2018 Call for Volunteers!

Call for Volunteers

Park(ing) Day/Community Voices


Interested in transforming a metered parking space into a temporary public space? OADC will participate in Park(ing) Day, which is an annual event where citizens, artists and activists collaborate to transform metered parking spaces into temporary public places. Help design and build our “park(ing)” space for the September 16 launch! This installation will be repurposed after Park(ing) Day as a travelling installation to be used at farmers’ markets and other community events in DC by OADC. Being able to set-up shop at local events will allow us to connect with local residents and provide design services geared towards the community.

This will be a good opportunity to be part of a team rebranding our presence in DC!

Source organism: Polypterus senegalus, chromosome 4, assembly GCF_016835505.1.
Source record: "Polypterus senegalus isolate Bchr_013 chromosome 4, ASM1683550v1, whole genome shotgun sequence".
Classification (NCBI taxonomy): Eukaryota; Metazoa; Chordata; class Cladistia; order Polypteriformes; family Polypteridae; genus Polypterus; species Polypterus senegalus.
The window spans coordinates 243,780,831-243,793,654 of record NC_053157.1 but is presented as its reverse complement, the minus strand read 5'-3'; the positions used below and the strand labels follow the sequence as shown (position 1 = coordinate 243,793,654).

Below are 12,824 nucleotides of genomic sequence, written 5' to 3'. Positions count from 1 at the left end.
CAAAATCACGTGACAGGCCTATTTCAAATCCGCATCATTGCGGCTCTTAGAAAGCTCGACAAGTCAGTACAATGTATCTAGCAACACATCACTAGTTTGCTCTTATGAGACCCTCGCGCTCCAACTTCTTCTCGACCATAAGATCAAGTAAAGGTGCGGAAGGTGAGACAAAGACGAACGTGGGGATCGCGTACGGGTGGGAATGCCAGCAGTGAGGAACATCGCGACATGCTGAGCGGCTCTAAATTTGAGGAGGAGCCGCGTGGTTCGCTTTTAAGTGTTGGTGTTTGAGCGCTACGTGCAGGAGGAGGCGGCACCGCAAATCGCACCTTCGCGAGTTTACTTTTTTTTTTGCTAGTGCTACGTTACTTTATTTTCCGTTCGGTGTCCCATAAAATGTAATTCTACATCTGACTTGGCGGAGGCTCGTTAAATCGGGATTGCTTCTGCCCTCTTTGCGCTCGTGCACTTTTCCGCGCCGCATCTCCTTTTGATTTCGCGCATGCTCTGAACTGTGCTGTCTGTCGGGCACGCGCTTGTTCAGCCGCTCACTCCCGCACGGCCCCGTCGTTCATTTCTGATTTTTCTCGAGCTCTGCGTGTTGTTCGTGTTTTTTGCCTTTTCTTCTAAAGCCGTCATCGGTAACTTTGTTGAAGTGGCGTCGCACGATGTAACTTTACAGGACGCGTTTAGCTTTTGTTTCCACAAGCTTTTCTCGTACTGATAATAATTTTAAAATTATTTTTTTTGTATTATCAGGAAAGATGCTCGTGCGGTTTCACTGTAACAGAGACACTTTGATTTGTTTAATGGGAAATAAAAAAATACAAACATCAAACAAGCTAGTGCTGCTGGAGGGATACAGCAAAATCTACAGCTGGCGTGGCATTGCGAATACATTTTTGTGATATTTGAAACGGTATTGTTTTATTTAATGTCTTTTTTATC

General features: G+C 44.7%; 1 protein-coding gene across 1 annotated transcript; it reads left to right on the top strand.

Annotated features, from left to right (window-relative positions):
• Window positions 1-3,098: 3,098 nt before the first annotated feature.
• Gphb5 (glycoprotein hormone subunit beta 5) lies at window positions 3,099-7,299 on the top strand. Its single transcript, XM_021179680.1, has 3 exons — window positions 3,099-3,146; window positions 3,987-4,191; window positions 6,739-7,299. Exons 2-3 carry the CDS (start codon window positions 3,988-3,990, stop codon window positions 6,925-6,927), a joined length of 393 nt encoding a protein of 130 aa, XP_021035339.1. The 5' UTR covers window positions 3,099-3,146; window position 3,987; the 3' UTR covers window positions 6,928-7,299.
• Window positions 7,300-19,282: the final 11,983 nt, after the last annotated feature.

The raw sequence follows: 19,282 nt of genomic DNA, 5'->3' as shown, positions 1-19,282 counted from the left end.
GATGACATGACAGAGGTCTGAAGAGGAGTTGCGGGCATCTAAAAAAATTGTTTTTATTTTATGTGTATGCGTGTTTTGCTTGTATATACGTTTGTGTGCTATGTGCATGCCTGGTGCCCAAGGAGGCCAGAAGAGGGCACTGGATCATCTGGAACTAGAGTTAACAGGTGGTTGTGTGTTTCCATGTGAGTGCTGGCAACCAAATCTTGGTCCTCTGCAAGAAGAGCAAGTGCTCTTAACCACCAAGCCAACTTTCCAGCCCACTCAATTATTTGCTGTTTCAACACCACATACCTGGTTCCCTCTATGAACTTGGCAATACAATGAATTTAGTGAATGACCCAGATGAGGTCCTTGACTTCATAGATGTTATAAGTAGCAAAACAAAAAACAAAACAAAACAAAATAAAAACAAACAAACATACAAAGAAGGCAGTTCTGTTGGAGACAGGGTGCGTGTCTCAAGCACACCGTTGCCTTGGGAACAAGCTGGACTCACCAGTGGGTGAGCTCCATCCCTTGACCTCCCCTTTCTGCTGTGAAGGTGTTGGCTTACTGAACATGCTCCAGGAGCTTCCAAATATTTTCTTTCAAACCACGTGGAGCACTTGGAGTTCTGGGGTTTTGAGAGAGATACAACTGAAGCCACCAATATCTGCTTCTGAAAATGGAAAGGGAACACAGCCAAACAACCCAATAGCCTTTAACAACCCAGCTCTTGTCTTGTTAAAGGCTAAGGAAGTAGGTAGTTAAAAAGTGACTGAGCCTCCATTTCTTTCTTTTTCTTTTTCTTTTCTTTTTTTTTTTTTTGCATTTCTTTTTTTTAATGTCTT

If you are interested in learning more about this project or possibly volunteering, contact Kate Luxner at kaluxner@gmail.com.

Project Updates

Design Remediation for the Park at Ledroit


We’ve got traction on the rehabilitation of the Park at LeDroit! Thanks to Sherry Frear, John Whilden, Adjoa Asutota, Yiling Li, and Lama Hasan, who worked hard (and quickly!) with the Friends of the Park at LeDroit in delivering a conceptual plan for the rehabilitation of their neighborhood park. $750,000 has been allotted from the DC Parks & Recreation Department to assist with soil remediation, along with other updates and features, based on input from the Friends of the Park at LeDroit. Two years ago, the Friends of group conducted a community needs assessment survey that highlighted other amenities the community desires in the park. Overwhelmingly, shade, spray park/water feature, turf restoration and trees were at the top of the list, which were incorporated in the team’s conceptual plans. DC Parks & Recreation will be sending the project out to bid with the inclusion of the team’s concepts in the coming weeks. In addition, the group will provide a presentation for the client for their use as a resource to seek further funding and community outreach.